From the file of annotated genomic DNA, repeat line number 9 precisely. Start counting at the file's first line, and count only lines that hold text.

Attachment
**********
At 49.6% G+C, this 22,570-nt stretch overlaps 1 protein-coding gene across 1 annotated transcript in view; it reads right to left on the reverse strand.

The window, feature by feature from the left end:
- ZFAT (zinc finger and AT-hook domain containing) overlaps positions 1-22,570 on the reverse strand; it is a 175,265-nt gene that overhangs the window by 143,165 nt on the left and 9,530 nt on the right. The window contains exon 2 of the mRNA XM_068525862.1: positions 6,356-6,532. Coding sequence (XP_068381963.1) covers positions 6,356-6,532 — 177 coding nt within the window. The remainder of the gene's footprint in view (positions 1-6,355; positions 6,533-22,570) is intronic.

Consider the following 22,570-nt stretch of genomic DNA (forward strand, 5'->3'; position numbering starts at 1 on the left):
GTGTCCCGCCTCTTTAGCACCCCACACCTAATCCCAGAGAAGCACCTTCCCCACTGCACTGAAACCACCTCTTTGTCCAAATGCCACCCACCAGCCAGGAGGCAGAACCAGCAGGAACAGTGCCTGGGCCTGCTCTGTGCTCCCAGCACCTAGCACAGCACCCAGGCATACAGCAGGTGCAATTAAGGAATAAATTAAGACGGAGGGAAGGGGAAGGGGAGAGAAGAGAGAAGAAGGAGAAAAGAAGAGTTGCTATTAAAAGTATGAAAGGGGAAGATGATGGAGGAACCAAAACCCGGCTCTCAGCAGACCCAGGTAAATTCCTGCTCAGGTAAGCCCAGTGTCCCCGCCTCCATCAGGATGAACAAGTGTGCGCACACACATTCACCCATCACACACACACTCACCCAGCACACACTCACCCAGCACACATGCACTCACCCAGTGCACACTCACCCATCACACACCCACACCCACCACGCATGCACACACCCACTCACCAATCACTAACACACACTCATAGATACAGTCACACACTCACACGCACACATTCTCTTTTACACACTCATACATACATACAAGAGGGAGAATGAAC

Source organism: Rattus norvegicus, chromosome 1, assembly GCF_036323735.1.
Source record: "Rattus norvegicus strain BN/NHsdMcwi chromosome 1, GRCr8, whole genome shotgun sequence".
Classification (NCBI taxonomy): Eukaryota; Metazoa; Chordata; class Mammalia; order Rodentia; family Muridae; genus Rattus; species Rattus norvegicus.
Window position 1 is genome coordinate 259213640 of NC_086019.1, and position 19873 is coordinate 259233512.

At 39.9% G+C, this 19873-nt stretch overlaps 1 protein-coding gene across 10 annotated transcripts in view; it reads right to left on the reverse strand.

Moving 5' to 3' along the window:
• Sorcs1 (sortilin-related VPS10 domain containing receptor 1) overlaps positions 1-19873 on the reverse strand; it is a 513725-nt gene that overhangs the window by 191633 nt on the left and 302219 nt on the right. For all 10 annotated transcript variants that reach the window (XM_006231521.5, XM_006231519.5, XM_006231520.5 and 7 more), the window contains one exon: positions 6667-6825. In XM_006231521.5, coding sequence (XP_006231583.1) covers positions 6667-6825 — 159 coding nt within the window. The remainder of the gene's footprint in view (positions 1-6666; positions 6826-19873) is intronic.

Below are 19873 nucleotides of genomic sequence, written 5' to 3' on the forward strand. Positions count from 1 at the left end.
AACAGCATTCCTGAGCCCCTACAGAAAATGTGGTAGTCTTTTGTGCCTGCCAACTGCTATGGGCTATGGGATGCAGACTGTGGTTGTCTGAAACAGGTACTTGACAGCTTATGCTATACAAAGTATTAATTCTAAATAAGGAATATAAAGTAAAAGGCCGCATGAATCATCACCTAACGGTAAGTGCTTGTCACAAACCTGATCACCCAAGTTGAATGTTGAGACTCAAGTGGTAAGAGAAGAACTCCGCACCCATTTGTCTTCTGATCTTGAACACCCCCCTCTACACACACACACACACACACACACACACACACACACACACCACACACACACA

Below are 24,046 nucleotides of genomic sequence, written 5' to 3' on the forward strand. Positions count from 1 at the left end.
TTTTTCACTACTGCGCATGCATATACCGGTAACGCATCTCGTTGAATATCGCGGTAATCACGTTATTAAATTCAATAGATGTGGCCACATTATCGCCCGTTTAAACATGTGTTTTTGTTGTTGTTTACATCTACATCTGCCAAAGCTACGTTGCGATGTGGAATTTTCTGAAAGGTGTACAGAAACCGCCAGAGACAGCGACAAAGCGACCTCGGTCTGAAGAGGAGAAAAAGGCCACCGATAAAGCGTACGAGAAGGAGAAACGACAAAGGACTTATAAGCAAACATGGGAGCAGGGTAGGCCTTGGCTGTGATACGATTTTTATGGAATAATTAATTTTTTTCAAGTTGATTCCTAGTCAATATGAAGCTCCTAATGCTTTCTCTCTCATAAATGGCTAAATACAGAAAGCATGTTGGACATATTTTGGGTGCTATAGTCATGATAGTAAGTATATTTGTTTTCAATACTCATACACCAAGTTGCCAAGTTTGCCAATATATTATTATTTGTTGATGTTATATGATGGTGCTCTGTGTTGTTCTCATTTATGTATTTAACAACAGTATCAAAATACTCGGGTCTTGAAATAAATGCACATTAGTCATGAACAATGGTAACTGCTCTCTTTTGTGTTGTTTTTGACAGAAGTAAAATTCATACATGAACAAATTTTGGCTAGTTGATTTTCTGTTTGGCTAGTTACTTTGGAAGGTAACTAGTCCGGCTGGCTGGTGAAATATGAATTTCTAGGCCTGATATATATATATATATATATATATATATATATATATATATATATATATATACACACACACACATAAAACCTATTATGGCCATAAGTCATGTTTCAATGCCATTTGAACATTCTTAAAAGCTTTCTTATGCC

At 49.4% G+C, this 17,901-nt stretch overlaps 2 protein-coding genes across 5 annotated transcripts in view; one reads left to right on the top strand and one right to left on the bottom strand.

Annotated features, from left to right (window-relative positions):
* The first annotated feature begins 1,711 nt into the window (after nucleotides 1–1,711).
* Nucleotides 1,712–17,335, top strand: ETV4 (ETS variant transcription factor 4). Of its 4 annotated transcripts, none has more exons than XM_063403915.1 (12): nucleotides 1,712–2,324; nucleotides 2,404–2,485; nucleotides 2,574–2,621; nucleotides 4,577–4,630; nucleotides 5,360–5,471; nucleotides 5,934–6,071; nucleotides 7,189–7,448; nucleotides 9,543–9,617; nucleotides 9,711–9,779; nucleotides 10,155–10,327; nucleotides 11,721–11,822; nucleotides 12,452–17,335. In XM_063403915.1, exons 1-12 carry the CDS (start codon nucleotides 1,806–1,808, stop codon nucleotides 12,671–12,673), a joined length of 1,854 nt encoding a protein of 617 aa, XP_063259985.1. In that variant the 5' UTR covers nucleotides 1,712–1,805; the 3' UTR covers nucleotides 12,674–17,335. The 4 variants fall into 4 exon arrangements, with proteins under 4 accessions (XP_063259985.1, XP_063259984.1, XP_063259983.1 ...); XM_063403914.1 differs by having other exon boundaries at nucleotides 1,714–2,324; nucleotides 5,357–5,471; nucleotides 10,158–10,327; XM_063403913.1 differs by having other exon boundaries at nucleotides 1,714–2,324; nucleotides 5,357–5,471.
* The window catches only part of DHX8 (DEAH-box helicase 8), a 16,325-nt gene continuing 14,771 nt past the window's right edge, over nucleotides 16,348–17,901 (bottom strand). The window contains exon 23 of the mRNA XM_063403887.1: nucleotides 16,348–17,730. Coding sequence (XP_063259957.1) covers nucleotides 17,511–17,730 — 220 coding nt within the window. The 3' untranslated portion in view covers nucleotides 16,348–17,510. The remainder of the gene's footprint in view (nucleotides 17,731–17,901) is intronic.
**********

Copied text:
Window position 1 is genome coordinate 259213640 of NC_086019.1, and position 19873 is coordinate 259233512.